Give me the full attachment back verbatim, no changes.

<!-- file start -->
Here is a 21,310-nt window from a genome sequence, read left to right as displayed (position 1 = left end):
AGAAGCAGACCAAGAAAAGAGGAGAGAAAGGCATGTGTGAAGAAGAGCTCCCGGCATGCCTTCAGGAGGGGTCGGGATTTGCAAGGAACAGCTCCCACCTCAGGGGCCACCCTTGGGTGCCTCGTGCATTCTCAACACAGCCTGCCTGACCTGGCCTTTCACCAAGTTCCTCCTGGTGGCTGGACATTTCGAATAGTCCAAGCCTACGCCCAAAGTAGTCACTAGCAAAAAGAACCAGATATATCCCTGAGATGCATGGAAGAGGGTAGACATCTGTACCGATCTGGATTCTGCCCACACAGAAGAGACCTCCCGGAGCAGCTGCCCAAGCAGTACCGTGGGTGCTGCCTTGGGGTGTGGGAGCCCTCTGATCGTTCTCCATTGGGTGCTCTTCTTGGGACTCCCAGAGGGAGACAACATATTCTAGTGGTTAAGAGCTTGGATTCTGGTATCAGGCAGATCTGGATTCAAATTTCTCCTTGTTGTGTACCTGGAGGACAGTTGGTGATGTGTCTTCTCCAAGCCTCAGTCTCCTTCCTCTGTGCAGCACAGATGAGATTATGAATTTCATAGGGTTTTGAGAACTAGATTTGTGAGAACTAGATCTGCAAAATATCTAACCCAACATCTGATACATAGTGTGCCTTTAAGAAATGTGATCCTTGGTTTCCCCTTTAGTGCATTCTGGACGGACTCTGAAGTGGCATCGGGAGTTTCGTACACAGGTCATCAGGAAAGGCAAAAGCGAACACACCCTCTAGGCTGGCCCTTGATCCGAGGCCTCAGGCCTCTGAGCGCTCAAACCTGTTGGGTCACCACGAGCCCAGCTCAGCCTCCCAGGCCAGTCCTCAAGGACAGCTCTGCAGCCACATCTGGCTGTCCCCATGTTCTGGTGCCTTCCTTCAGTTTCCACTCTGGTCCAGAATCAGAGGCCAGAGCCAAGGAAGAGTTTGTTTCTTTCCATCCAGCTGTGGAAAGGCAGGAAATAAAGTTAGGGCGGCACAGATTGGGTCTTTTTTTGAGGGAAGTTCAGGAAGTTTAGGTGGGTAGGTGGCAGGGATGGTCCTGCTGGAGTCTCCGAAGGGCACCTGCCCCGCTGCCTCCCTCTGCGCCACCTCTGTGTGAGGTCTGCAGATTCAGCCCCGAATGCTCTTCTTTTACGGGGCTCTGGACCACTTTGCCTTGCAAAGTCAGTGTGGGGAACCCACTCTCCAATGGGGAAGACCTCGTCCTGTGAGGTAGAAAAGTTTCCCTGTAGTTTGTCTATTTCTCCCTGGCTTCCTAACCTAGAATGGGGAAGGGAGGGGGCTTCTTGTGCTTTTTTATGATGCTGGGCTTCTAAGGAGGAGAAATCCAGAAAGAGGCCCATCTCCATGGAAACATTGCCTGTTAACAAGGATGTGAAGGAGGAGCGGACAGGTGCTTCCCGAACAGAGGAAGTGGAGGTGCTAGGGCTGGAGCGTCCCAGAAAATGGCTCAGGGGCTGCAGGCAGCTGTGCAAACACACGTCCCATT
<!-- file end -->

Here is a 21,310-nt window from a genome sequence, read left to right as displayed (position 1 = left end):
AGAAGCAGACCAAGAAAAGAGGAGAGAAAGGCATGTGTGAAGAAGAGCTCCCGGCATGCCTTCAGGAGGGGTCGGGATTTGCAAGGAACAGCTCCCACCTCAGGGGCCACCCTTGGGTGCCTCGTGCATTCTCAACACAGCCTGCCTGACCTGGCCTTTCACCAAGTTCCTCCTGGTGGCTGGACATTTCGAATAGTCCAAGCCTACGCCCAAAGTAGTCACTAGCAAAAAGAACCAGATATATCCCTGAGATGCATGGAAGAGGGTAGACATCTGTACCGATCTGGATTCTGCCCACACAGAAGAGACCTCCCGGAGCAGCTGCCCAAGCAGTACCGTGGGTGCTGCCTTGGGGTGTGGGAGCCCTCTGATCGTTCTCCATTGGGTGCTCTTCTTGGGACTCCCAGAGGGAGACAACATATTCTAGTGGTTAAGAGCTTGGATTCTGGTATCAGGCAGATCTGGATTCAAATTTCTCCTTGTTGTGTACCTGGAGGACAGTTGGTGATGTGTCTTCTCCAAGCCTCAGTCTCCTTCCTCTGTGCAGCACAGATGAGATTATGAATTTCATAGGGTTTTGAGAACTAGATTTGTGAGAACTAGATCTGCAAAATATCTAACCCAACATCTGATACATAGTGTGCCTTTAAGAAATGTGATCCTTGGTTTCCCCTTTAGTGCATTCTGGACGGACTCTGAAGTGGCATCGGGAGTTTCGTACACAGGTCATCAGGAAAGGCAAAAGCGAACACACCCTCTAGGCTGGCCCTTGATCCGAGGCCTCAGGCCTCTGAGCGCTCAAACCTGTTGGGTCACCACGAGCCCAGCTCAGCCTCCCAGGCCAGTCCTCAAGGACAGCTCTGCAGCCACATCTGGCTGTCCCCATGTTCTGGTGCCTTCCTTCAGTTTCCACTCTGGTCCAGAATCAGAGGCCAGAGCCAAGGAAGAGTTTGTTTCTTTCCATCCAGCTGTGGAAAGGCAGGAAATAAAGTTAGGGCGGCACAGATTGGGTCTTTTTTTGAGGGAAGTTCAGGAAGTTTAGGTGGGTAGGTGGCAGGGATGGTCCTGCTGGAGTCTCCGAAGGGCACCTGCCCCGCTGCCTCCCTCTGCGCCACCTCTGTGTGAGGTCTGCAGATTCAGCCCCGAATGCTCTTCTTTTACGGGGCTCTGGACCACTTTGCCTTGCAAAGTCAGTGTGGGGAACCCACTCTCCAATGGGGAAGACCTCGTCCTGTGAGGTAGAAAAGTTTCCCTGTAGTTTGTCTATTTCTCCCTGGCTTCCTAACCTAGAATGGGGAAGGGAGGGGGCTTCTTGTGCTTTTTTATGATGCTGGGCTTCTAAGGAGGAGAAATCCAGAAAGAGGCCCATCTCCATGGAAACATTGCCTGTTAACAAGGATGTGAAGGAGGAGCGGACAGGTGCTTCCCGAACAGAGGAAGTGGAGGTGCTAGGGCTGGAGCGTCCCAGAAAATGGCTCAGGGGCTGCAGGCAGCTGTGCAAACACACGTCCCATT